Wireless communications and smart device integration in aircrafts, vehicles, trains, and ships mean that these no longer function as closed systems. Today, they are often remotely linked and managed through open platforms and standardized equipment via public and private networks. While new technology provides inexpensive, readily available equipment that is easy to use and maintain, the security through obscurity of legacy devices is gone. IP-enabled connectivity means these systems are vulnerable to IP-based threats, and present a potential risk to transportation operators and users.
While physical security and safety have more developed standards across the modes, the cybersecurity of operational technologies is a fledgling discipline, with most stakeholders failing to address it currently. Cybersecurity is therefore a primary concern for the intelligent transportation infrastructure.
A critical area of concern is in ensuring safe, secure, and reliable communications aboard crafts and vessels, between them, and back to stations, ports, and other connected infrastructure elements (i.e., roadside units, air traffic control towers, maritime lighthouses). The security of communication between new smart devices and connected systems is vital, but also between vessels/crafts and ports/stations, whether these are wired or wireless, short or long-range communications.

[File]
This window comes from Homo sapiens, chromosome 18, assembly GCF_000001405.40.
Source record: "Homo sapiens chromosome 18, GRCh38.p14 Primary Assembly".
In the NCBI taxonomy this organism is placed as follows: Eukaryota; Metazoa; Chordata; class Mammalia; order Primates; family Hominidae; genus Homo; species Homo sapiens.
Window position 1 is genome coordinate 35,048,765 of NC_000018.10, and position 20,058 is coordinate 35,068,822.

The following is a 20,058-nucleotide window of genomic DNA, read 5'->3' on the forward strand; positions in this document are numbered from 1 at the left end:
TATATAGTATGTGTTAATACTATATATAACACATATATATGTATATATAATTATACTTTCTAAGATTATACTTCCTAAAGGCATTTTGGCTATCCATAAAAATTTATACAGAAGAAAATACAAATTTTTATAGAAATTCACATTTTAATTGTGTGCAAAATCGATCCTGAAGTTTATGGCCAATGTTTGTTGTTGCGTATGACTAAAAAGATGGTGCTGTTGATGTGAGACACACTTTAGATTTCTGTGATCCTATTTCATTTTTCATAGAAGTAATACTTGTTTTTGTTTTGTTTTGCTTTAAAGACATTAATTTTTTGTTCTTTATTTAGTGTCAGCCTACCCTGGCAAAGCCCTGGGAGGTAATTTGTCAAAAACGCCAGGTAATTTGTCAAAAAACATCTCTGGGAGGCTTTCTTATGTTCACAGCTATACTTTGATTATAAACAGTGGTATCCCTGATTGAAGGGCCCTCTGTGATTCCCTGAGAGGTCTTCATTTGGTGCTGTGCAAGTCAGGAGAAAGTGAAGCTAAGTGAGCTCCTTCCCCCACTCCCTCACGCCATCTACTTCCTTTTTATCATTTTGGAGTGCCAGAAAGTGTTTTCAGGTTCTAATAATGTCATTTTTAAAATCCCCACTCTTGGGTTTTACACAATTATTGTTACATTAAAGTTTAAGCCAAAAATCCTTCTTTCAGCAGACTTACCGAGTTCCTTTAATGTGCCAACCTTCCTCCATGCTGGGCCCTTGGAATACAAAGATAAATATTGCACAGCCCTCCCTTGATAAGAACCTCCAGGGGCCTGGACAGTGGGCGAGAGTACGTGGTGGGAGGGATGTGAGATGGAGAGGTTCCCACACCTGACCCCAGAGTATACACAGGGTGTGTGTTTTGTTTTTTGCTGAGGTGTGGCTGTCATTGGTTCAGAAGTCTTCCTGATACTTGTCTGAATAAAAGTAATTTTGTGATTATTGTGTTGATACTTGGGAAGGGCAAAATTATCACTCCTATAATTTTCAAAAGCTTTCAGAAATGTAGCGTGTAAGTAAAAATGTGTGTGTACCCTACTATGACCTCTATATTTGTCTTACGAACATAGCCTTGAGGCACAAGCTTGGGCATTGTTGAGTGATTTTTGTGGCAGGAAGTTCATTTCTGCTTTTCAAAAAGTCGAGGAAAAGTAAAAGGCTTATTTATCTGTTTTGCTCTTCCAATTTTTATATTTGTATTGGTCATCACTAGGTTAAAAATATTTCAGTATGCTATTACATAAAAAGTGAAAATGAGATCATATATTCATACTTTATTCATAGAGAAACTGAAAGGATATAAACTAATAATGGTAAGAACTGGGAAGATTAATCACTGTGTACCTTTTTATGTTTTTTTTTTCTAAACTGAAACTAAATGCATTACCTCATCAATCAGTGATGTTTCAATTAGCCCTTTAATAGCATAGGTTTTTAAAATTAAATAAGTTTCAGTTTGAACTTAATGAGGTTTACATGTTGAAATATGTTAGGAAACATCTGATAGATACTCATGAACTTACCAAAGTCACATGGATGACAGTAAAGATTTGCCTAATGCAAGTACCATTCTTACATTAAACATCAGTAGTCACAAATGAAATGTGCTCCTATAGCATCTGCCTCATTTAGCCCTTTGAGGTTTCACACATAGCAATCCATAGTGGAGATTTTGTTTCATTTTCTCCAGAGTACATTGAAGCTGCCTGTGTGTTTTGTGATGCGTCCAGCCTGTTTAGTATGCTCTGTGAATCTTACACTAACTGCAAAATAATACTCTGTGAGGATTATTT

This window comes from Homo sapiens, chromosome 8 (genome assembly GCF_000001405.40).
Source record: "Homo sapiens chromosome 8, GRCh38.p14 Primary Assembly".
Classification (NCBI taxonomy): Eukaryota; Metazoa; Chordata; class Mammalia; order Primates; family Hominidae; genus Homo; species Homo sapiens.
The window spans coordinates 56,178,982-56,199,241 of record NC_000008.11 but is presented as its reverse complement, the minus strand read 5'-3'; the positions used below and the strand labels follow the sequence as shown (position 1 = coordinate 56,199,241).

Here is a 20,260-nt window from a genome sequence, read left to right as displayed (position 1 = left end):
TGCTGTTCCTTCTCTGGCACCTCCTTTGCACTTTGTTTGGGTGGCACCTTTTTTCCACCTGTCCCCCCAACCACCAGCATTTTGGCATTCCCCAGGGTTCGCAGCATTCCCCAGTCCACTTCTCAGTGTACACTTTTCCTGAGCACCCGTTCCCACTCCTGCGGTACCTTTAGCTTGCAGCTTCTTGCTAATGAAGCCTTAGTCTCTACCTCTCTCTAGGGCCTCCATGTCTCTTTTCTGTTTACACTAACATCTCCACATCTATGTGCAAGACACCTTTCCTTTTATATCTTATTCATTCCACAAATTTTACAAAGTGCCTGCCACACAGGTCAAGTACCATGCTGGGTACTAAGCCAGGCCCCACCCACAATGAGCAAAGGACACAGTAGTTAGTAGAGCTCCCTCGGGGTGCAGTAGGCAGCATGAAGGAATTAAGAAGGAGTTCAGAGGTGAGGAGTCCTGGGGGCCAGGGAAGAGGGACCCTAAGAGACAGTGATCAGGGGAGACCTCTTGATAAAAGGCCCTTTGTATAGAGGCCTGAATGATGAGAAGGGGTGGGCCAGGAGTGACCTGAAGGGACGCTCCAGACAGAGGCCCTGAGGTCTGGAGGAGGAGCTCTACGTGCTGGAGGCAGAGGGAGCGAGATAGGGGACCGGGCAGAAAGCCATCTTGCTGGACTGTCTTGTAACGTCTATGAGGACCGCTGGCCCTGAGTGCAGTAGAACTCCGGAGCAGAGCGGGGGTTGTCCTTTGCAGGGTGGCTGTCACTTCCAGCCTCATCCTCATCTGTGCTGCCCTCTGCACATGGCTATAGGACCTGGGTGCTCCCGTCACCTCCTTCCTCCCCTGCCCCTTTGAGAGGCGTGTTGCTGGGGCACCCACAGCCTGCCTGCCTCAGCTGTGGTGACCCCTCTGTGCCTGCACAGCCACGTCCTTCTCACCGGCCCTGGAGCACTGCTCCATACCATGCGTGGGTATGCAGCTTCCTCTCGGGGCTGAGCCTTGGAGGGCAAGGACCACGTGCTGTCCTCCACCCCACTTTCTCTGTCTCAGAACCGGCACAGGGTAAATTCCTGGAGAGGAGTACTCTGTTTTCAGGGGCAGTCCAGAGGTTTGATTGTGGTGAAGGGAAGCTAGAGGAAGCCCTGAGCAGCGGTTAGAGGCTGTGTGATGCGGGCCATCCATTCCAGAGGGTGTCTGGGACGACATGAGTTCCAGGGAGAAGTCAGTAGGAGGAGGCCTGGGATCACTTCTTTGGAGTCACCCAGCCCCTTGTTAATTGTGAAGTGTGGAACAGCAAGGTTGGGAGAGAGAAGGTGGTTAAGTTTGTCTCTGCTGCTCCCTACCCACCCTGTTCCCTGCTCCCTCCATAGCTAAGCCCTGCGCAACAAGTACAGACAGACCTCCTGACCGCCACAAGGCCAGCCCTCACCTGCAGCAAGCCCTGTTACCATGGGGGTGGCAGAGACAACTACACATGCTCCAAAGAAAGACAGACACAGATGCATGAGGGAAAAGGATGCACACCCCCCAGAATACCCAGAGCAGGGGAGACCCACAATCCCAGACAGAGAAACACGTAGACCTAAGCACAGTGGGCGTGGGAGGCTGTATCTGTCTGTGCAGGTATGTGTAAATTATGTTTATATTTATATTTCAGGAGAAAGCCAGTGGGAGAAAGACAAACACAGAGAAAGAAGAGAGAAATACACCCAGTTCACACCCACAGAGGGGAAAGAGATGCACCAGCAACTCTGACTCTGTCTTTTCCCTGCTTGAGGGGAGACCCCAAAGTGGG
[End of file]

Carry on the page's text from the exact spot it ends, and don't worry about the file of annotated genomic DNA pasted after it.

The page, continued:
The imperative is that security be applied in a comprehensive manner across all channels and protocols, from Bluetooth all the way to satellite. This is important especially in that many crafts and vessels will travel long distances and with the emergence of new services, such as mobility-as-a-service and freight-as-a-service. These will require consistent, secure and resilient connectivity from communication service providers.
Certainly, implementing appropriate cybersecurity requires a number of tools, processes, and people. The traditional information security framework can be applied, with some adaptations to the specific requirements of connected operational technologies. Assessing and understanding risks will provide the foundation for a comprehensive cybersecurity strategy. Deploying and maintaining appropriate cybersecurity mechanisms is the next step. This includes securing hardware, devices, software, systems, networks, and services. While not every element may need a dedicated security profile, a layered defense mechanism with security applied at critical points can provide proportionate cyber resiliency.
Collaboration, information sharing, personnel training, and education are all aspects that need to be considered and implemented for a comprehensive cybersecurity strategy — and not just for operators, but all stakeholders. This includes transport operators, Industrial Control System (ICS) manufacturers, service providers, and public authorities. Without a collaborative approach, the safety and security of a smart and connected transportation infrastructures cannot be effectively assured. VS